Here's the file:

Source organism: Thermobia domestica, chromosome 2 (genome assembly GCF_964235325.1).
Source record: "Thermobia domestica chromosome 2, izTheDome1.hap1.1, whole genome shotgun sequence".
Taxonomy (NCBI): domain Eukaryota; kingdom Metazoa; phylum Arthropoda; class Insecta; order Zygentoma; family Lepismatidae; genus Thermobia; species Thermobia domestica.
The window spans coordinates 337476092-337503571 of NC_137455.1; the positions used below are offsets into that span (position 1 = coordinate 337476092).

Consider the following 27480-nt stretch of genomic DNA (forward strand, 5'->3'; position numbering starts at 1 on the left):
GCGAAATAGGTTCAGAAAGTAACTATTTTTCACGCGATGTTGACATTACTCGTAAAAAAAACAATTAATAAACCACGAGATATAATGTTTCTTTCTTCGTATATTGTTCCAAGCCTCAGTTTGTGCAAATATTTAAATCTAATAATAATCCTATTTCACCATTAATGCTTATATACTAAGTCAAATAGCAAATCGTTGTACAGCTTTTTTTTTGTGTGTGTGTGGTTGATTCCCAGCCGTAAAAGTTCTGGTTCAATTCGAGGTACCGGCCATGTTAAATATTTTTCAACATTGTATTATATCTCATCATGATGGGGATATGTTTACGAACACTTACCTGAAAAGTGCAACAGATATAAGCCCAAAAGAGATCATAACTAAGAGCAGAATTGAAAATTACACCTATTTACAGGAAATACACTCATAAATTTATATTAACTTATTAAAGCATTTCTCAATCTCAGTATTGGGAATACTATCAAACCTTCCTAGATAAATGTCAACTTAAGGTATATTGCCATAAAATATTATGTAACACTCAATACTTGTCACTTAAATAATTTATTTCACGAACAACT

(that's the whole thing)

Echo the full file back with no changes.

Source organism: Thermobia domestica, chromosome 2 (genome assembly GCF_964235325.1).
Source record: "Thermobia domestica chromosome 2, izTheDome1.hap1.1, whole genome shotgun sequence".
Taxonomy (NCBI): domain Eukaryota; kingdom Metazoa; phylum Arthropoda; class Insecta; order Zygentoma; family Lepismatidae; genus Thermobia; species Thermobia domestica.
The window spans coordinates 337476092-337503571 of NC_137455.1; the positions used below are offsets into that span (position 1 = coordinate 337476092).

Consider the following 27480-nt stretch of genomic DNA (forward strand, 5'->3'; position numbering starts at 1 on the left):
GCGAAATAGGTTCAGAAAGTAACTATTTTTCACGCGATGTTGACATTACTCGTAAAAAAAACAATTAATAAACCACGAGATATAATGTTTCTTTCTTCGTATATTGTTCCAAGCCTCAGTTTGTGCAAATATTTAAATCTAATAATAATCCTATTTCACCATTAATGCTTATATACTAAGTCAAATAGCAAATCGTTGTACAGCTTTTTTTTTGTGTGTGTGTGGTTGATTCCCAGCCGTAAAAGTTCTGGTTCAATTCGAGGTACCGGCCATGTTAAATATTTTTCAACATTGTATTATATCTCATCATGATGGGGATATGTTTACGAACACTTACCTGAAAAGTGCAACAGATATAAGCCCAAAAGAGATCATAACTAAGAGCAGAATTGAAAATTACACCTATTTACAGGAAATACACTCATAAATTTATATTAACTTATTAAAGCATTTCTCAATCTCAGTATTGGGAATACTATCAAACCTTCCTAGATAAATGTCAACTTAAGGTATATTGCCATAAAATATTATGTAACACTCAATACTTGTCACTTAAATAATTTATTTCACGAACAACT